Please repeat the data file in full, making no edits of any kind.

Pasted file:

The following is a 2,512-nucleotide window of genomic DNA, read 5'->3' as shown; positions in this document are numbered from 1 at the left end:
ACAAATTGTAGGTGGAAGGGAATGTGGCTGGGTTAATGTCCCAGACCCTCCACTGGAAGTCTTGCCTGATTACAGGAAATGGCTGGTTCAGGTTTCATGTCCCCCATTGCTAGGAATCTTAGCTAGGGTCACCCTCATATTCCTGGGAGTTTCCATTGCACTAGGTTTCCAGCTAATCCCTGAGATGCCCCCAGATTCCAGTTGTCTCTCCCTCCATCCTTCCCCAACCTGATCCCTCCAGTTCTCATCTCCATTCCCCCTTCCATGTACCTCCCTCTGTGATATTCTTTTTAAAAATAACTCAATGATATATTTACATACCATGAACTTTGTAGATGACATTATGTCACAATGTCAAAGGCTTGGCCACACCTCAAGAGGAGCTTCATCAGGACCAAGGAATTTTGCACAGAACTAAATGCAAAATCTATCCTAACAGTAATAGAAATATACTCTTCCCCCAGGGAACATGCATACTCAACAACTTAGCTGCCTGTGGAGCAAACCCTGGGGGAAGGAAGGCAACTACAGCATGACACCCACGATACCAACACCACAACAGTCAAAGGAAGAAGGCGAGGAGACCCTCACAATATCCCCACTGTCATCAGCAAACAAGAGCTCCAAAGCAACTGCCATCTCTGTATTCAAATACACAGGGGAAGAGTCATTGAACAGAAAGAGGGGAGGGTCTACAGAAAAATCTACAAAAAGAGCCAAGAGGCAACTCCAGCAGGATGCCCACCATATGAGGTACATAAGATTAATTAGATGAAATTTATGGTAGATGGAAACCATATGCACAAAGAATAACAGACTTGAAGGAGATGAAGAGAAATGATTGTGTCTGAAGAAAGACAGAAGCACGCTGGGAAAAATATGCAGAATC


The following is a 2,512-nucleotide window of genomic DNA, read 5'->3' as shown; positions in this document are numbered from 1 at the left end:
ACAAATTGTAGGTGGAAGGGAATGTGGCTGGGTTAATGTCCCAGACCCTCCACTGGAAGTCTTGCCTGATTACAGGAAATGGCTGGTTCAGGTTTCATGTCCCCCATTGCTAGGAATCTTAGCTAGGGTCACCCTCATATTCCTGGGAGTTTCCATTGCACTAGGTTTCCAGCTAATCCCTGAGATGCCCCCAGATTCCAGTTGTCTCTCCCTCCATCCTTCCCCAACCTGATCCCTCCAGTTCTCATCTCCATTCCCCCTTCCATGTACCTCCCTCTGTGATATTCTTTTTAAAAATAACTCAATGATATATTTACATACCATGAACTTTGTAGATGACATTATGTCACAATGTCAAAGGCTTGGCCACACCTCAAGAGGAGCTTCATCAGGACCAAGGAATTTTGCACAGAACTAAATGCAAAATCTATCCTAACAGTAATAGAAATATACTCTTCCCCCAGGGAACATGCATACTCAACAACTTAGCTGCCTGTGGAGCAAACCCTGGGGGAAGGAAGGCAACTACAGCATGACACCCACGATACCAACACCACAACAGTCAAAGGAAGAAGGCGAGGAGACCCTCACAATATCCCCACTGTCATCAGCAAACAAGAGCTCCAAAGCAACTGCCATCTCTGTATTCAAATACACAGGGGAAGAGTCATTGAACAGAAAGAGGGGAGGGTCTACAGAAAAATCTACAAAAAGAGCCAAGAGGCAACTCCAGCAGGATGCCCACCATATGAGGTACATAAGATTAATTAGATGAAATTTATGGTAGATGGAAACCATATGCACAAAGAATAACAGACTTGAAGGAGATGAAGAGAAATGATTGTGTCTGAAGAAAGACAGAAGCACGCTGGGAAAAATATGCAGAATC